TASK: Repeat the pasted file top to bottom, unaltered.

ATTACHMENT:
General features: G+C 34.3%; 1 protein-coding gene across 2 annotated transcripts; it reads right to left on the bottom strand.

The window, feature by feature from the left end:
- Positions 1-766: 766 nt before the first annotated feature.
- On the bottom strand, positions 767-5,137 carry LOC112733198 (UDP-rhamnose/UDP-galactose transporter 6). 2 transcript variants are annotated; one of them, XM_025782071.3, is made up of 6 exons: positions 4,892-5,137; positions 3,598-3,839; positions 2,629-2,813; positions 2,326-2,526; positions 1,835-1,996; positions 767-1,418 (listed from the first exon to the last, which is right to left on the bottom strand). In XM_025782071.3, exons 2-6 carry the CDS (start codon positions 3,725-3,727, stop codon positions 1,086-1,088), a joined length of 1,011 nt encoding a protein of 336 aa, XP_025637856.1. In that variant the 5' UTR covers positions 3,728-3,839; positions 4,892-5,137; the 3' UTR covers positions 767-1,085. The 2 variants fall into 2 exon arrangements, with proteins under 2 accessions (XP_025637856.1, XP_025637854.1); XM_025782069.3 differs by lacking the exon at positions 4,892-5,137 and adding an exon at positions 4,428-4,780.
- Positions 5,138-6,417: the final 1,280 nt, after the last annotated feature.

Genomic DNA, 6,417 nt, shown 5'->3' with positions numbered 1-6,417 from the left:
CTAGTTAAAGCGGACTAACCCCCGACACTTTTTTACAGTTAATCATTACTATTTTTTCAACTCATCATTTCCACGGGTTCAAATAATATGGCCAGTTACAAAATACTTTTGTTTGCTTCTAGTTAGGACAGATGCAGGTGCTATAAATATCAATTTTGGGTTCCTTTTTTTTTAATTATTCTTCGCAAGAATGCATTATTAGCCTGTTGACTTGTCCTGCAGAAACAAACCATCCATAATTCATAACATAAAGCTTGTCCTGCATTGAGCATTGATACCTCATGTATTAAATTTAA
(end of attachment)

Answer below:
General features: G+C 34.3%; 1 protein-coding gene across 2 annotated transcripts; it reads right to left on the bottom strand.

The window, feature by feature from the left end:
- Positions 1-766: 766 nt before the first annotated feature.
- On the bottom strand, positions 767-5,137 carry LOC112733198 (UDP-rhamnose/UDP-galactose transporter 6). 2 transcript variants are annotated; one of them, XM_025782071.3, is made up of 6 exons: positions 4,892-5,137; positions 3,598-3,839; positions 2,629-2,813; positions 2,326-2,526; positions 1,835-1,996; positions 767-1,418 (listed from the first exon to the last, which is right to left on the bottom strand). In XM_025782071.3, exons 2-6 carry the CDS (start codon positions 3,725-3,727, stop codon positions 1,086-1,088), a joined length of 1,011 nt encoding a protein of 336 aa, XP_025637856.1. In that variant the 5' UTR covers positions 3,728-3,839; positions 4,892-5,137; the 3' UTR covers positions 767-1,085. The 2 variants fall into 2 exon arrangements, with proteins under 2 accessions (XP_025637856.1, XP_025637854.1); XM_025782069.3 differs by lacking the exon at positions 4,892-5,137 and adding an exon at positions 4,428-4,780.
- Positions 5,138-6,417: the final 1,280 nt, after the last annotated feature.

Genomic DNA, 6,417 nt, shown 5'->3' with positions numbered 1-6,417 from the left:
CTAGTTAAAGCGGACTAACCCCCGACACTTTTTTACAGTTAATCATTACTATTTTTTCAACTCATCATTTCCACGGGTTCAAATAATATGGCCAGTTACAAAATACTTTTGTTTGCTTCTAGTTAGGACAGATGCAGGTGCTATAAATATCAATTTTGGGTTCCTTTTTTTTTAATTATTCTTCGCAAGAATGCATTATTAGCCTGTTGACTTGTCCTGCAGAAACAAACCATCCATAATTCATAACATAAAGCTTGTCCTGCATTGAGCATTGATACCTCATGTATTAAATTTAA